As a kid, I had the wildest imagination. Nothing was impossible in my head.

I had this entire storyline running during the dull moments of my life (yes, that included school—my poor English teacher) for years, building on itself and growing as I grew. The bad guys changed but they were always the same.

What on earth does that mean?

They looked different, had different jobs, and played different parts, but they all told me I couldn’t, I wouldn’t, I shouldn’t. I couldn’t stand up for myself let alone anyone else. I wouldn’t make it out alive, I shouldn’t even try; it would just make things worse.

Is this just another psycho-clinical counselor telling weird childhood stories, or do we all struggle with this antagonist in our lives?

It’s our inner critic.

When was the last time your inner critic came out fists swinging? Was it while you were struggling at work? 

“You’re not good enough.” 

Was it at the grocery store when someone with fewer items waited impatiently behind you? 

“You’re not worth anyone’s time.”

 Was it at home? 

“What a loser”.

Wherever it pops up, remember the role antagonists play in a protagonist’s life: the catalyst for growth.

Here are three free, evidence-based psychology tips for making sure you grow with your inner critic instead of falling victim to it.

1. Develop S.M.A.R.T. goals

Is your inner critic the first to speak when you’re working on something? 

“Look how little progress you made” or “You’re just floundering—pathetic.”

Well, a great way to combat these thoughts is to make goals that are S.M.A.R.TThis acronym sets the rules for setting your goals. They need to be specific, measurable, achievable, relevant, and time-bound. You can read articles on just these for days, but here are two bad examples and how to make them better.

Bad goal: I want to make a book.

SMART goal: I will outline my novella by the end of this week.

Bad goal: I need to clean my house.

SMART goal: I will vacuum the living room and do one load of dishes after work this evening.

                              I will sweep and mop the kitchen by Sunday night.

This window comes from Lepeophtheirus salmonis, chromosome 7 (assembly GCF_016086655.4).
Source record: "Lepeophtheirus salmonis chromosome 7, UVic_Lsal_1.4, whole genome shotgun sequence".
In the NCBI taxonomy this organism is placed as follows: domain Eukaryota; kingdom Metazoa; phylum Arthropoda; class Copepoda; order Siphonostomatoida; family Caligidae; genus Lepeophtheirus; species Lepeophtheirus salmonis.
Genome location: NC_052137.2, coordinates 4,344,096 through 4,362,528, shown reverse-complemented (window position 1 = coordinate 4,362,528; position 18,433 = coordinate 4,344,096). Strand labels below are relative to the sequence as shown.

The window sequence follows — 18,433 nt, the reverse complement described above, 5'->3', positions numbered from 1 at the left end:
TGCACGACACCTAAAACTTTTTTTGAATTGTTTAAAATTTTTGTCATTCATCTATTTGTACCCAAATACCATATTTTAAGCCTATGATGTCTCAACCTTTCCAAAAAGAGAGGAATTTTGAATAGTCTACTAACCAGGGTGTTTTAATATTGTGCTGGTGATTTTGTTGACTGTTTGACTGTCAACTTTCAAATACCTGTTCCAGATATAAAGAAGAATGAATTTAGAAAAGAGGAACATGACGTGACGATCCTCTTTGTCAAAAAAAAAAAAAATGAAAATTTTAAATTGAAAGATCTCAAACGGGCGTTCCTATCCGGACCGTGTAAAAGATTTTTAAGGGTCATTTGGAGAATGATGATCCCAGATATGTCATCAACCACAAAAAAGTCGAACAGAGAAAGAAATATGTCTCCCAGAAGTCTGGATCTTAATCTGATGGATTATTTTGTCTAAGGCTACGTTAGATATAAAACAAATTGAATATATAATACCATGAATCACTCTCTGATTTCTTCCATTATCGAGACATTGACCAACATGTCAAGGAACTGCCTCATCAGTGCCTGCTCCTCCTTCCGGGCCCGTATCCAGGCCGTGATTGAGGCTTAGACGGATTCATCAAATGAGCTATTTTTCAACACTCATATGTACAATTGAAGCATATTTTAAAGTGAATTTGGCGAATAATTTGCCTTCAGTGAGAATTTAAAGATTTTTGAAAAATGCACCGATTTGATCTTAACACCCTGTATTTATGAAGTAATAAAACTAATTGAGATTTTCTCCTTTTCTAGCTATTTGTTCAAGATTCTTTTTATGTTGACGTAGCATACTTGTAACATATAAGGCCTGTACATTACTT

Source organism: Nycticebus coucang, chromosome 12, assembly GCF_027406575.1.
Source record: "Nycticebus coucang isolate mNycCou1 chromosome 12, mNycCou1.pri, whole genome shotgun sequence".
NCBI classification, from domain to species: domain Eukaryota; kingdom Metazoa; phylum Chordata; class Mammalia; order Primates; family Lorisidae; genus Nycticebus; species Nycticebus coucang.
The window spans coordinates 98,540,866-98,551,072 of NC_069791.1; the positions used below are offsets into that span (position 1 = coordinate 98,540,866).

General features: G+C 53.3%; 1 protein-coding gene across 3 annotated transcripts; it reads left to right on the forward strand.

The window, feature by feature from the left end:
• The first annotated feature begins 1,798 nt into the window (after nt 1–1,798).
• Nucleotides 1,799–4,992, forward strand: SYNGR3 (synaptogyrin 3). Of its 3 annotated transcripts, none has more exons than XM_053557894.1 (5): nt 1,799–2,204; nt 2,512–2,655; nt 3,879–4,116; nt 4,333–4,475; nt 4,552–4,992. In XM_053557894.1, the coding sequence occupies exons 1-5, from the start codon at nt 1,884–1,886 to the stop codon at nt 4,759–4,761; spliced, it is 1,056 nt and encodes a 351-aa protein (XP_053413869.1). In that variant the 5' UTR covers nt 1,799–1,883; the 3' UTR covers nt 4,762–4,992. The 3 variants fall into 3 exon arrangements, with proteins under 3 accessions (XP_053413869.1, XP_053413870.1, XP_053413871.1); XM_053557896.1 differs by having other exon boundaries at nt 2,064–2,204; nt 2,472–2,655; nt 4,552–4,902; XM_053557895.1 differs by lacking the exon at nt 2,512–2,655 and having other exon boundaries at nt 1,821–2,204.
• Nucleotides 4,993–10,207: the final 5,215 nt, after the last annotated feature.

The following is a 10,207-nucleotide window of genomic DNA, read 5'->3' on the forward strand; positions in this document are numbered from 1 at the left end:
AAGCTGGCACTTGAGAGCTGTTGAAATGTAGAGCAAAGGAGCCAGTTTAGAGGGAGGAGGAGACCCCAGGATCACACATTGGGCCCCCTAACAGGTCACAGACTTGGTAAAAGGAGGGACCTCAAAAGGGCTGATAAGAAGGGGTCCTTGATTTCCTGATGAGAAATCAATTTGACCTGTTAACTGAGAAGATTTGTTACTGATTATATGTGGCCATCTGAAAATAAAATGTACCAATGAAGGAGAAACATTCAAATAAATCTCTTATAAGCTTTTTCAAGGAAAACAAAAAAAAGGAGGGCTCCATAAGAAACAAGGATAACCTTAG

I will…wait, am I just writing out my chores list for you right now?

Can you see how these are specificmeasurableachievablerelevant to the overarching goal, and time-bound?

2. Focus on your strengths

A couple of weeks ago, Alli talked about imposter syndrome. In new jobs or relationships, imposter syndrome is especially common. If you relate to that lurking feeling that you’re not the person for the task, focus on your strengths.

This sounds kind of like “Just stop it,” doesn’t it? Not exactly. We call that a “dead man’s goal” because it’s not actionable.

So, how do we turn it into an action?

When that inner critic starts sounding like imposter syndrome, look up a list of strengths. There are hundreds of lists out there. Circle at least five strengths you possess and answer the question “How can these strengths add to this task?”.

3. Accept the thoughts

Ok, I’m not telling you to lie down and let the thoughts beat you to death. Instead of clashing with your inner critic like a head-on collision, roll with the resistance. Use the energy to your advantage. But how on earth are you supposed to actively accept your inner critic’s pestering?

This is a skill called “thought diffusion” or “cognitive diffusion,” and one such exercise is dubbed “leaves on a stream.”

Find a comfortable position, soften your gaze, and take several deep, full breaths. 

Imagine your stream. Maybe it’s a warm summer day in a green pasture where the grass sways as if tides pushed and pulled beneath, or maybe it’s a crisp fall in the mountains far above the clouds rolling through valleys below. Notice what it looks like… feels like… sounds like. When you have a good sense of this peaceful place, turn your attention to the stream running its course.

You may find thoughts or feelings distracting you from the stream. Notice them without judgment. Accept that they’ve come into your mind. 

Imagine embedding these thoughts into a leaf, whether by writing, printing, or even magic. Whatever your method, lay your leaf on the stream, and watch the thought float down the stream and out of your mindscape. Your inner critic may retaliate with the same thoughts or others. Keep noticing them as thoughts on a leaf, floating down an ever-flowing stream.

You can practice this for thirty seconds or thirty minutes. The more you practice the better you’ll get. It’s an amazing exercise if you’re walking—even better if there’s a stream you can go to!

Whether you’re developing S.M.A.R.T. goals, focusing on your strengths, or accepting the thoughts and letting them flow downstream, you chart the course to success. 

The power your inner critic has is the power you give it. Stop living a tragedy and start overcoming the monster.

C.K. Slorra is an author from South Carolina with a passion for clinical psychology, philosophy, and fantasy. She enjoys spending time in the great outdoors with her husband, Sam, and her three rambunctious dogs. As an author, C.K. Slorra seeks to reshape the industry standard for YA Action Fantasy by providing something deeper than erotica and cliches: truth, depth, and experiential fight scenes. Follow C.K. Slorra at her website or instagram!

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